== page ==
US Tax Reform: Focus on the Financing Considerations
As part of the US tax reform (Tax Cuts & Jobs Act of 2017, or TCJA), the federal corporate tax rate was reduced from 35% to 21%. This sounds great, because this 21% rate can be further reduced to 13.125% according to the new rules for foreign derived intangible income (“FDII”). This will lower the corporate tax rate on exported goods and services and it is positive for US business activities. Foreign companies, on the other hand, should reorganise their structures.
With this lower rate, there are some collateral issues that inbound investors should also consider. The focus here is especially on the financing considerations (more on the possible complications from lower corporate tax in the United States here). As part of the tax reform, a new interest deduction limitation rule was created under Sec. 163(j). The new rule applies to all debt, from related parties or not, and follows a more European model that limits debt to 30% of EBITDA (moving to EBIT in 2023).
Additionally, the TCJA also implemented the new Sec. 267A which generally denies an interest (or royalty) deduction on payments paid or accrued by a US corporation to a related foreign party that is pursuant to a “hybrid transaction” or made by a “hybrid entity” in a similar fashion to the newest European Anti-Tax Avoidance Directives (“ATAD 2”) rules.
Debt Financing Structures
Firstly, the reduced corporate income tax rate of 21% from 35% could make it such that existing related party debt with a foreign related party is no longer a positive rate arbitrage transaction. For example, presume that a Mexican company owned a US subsidiary. Based purely on corporate income tax rates (forgetting withholding tax, for example), the Mexican parent company would consider lending money to the US subsidiary instead of contributing it as capital because the resulting interest deduction would give rise to a tax benefit in the US of 35% (federal before state tax savings) and give rise to income tax in Mexico of 30% (the corporate income tax rate in Mexico outside of the free trade zone). The result of such debt is a net tax benefit to the global operations in the US and Mexico.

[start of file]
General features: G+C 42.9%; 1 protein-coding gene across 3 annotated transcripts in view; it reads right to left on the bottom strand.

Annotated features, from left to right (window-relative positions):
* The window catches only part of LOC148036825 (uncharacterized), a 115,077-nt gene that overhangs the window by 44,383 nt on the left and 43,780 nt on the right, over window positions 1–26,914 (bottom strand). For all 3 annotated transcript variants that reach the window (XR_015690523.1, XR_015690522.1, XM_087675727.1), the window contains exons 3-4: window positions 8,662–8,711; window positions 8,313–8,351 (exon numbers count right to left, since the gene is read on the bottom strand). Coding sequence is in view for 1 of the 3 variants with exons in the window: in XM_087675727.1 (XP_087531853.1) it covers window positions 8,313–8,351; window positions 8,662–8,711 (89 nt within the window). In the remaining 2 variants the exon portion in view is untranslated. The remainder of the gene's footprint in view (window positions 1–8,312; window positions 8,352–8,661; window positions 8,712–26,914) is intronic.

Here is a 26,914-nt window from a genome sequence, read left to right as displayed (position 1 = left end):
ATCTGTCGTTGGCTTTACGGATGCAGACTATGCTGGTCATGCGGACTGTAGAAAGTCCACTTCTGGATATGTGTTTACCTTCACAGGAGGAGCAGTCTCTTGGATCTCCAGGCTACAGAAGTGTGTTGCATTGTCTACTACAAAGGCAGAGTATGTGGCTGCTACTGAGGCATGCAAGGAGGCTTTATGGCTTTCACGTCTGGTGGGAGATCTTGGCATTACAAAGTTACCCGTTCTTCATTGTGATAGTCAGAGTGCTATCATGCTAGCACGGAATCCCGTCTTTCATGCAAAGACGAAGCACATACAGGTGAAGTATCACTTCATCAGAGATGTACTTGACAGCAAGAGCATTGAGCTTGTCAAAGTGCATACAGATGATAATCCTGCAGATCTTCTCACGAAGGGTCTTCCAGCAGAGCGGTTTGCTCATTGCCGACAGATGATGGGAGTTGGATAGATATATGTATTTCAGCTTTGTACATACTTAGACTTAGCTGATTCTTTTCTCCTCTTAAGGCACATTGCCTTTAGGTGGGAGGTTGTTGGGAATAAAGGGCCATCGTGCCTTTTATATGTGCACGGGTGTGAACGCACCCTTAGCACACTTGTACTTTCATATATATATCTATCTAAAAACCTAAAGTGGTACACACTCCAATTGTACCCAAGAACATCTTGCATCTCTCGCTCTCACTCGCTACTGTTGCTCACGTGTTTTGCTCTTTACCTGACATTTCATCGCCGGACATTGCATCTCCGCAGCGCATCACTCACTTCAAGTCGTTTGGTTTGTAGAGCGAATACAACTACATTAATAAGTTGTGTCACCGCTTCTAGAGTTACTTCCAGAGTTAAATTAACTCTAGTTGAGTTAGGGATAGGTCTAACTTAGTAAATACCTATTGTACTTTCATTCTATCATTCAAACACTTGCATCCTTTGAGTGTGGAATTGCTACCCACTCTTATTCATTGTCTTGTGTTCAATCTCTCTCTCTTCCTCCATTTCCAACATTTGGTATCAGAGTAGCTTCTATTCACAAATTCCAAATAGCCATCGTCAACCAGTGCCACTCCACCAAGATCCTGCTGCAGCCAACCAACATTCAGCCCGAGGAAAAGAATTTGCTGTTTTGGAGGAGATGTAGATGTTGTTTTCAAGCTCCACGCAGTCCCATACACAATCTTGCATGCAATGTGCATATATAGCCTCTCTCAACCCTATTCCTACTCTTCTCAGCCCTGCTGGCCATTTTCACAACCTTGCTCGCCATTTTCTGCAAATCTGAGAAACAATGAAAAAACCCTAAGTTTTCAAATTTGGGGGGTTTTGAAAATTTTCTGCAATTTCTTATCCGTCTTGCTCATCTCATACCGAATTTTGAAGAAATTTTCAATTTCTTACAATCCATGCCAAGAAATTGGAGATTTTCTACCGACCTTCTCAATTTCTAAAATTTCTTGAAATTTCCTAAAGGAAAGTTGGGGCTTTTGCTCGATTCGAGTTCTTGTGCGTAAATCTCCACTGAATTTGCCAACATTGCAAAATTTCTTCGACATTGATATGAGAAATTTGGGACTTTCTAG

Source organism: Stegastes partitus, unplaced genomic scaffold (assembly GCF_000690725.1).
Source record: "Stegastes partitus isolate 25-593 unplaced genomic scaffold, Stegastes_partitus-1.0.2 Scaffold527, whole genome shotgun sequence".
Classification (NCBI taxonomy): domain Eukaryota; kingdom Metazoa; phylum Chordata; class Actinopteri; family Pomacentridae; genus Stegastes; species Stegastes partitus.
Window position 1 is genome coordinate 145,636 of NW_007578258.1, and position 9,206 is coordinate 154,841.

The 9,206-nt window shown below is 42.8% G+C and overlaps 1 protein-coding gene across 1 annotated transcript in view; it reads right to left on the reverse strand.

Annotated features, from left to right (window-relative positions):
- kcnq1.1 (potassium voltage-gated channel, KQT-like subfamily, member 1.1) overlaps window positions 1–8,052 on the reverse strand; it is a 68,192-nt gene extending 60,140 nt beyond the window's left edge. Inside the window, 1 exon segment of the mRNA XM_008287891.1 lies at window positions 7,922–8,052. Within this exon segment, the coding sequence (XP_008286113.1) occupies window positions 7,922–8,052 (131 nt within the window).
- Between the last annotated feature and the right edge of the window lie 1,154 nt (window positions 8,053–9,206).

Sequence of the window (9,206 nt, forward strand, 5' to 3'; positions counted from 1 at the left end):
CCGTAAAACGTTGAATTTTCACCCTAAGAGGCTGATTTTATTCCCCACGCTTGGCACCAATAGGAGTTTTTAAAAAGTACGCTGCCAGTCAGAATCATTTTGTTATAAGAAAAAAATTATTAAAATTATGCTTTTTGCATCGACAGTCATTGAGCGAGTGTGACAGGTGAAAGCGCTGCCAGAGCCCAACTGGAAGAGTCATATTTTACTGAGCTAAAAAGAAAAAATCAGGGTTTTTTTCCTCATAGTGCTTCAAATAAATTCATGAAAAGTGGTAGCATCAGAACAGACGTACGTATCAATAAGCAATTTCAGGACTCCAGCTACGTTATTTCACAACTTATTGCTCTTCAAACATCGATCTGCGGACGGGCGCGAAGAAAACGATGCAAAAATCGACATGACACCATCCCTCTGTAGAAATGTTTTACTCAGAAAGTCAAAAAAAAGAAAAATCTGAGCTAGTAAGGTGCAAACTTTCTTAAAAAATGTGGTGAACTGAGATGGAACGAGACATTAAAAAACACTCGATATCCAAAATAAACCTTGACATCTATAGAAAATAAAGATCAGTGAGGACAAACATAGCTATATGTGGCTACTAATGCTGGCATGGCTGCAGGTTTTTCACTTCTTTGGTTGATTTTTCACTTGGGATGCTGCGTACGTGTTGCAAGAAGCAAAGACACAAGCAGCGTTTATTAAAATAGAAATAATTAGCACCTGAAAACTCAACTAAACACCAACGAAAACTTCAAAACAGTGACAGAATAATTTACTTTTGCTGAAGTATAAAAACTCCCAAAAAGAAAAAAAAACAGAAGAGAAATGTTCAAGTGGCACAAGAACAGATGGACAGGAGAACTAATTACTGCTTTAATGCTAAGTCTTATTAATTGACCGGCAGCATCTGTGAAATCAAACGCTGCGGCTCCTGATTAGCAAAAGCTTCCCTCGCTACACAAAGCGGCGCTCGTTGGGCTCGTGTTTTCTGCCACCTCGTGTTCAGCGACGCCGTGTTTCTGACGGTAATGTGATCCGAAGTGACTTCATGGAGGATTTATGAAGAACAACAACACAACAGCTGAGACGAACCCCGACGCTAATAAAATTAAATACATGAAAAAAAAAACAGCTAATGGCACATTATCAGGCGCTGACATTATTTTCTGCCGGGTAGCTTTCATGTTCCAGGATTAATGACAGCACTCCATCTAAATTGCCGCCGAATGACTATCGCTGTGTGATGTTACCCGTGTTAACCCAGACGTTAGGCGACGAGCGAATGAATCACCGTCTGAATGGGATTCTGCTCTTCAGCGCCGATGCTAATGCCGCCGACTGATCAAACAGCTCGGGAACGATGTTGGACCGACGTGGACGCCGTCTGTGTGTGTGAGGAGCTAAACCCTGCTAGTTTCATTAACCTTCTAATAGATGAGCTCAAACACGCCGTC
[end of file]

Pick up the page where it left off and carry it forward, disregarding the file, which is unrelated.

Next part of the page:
Today, with a 21% federal income tax rate, and a rate below 30% even with most state income taxes included, such interest on debt would no longer result in net global tax savings. In other words, there is now a negative rate arbitrage on the interest deduction that would not have existed prior to reform.
This same issue arises due to the new 163(j) limitation rules and the new Sec. 267A. In the case where interest deduction will not be fully allowed under the new US rules, due to the EBITDA limitation or hybridity, long-term debt lent by a foreign corporation to a related subsidiary, or even unrelated bank debt taken on by the US subsidiary, should be looked at again to ensure it is giving rise to the intended tax benefit. If such benefit is lost, the taxpayer should consider unwinding the intercompany debt.
In summary, the change in the US federal corporate income tax rate is likely to be helpful in attracting increased US business activities and stimulating the US economy. That said, foreign corporations with US operations need to take another look at their current debt structures with US subsidiaries in light of the reduced US federal corporate income tax rates, as well as the increased scrutiny and potential lack of interest deduction allowed in the US due to the new Secs. 163(j) and 267A.
Author: Marcum LLP, Fort Lauderdale, Florida, USA
Marcum LLP is a national accounting and advisory firm headquartered in New York City, with offices throughout the US as well as Grand Cayman, China, and Ireland. It is an associated partner of ECOVIS International.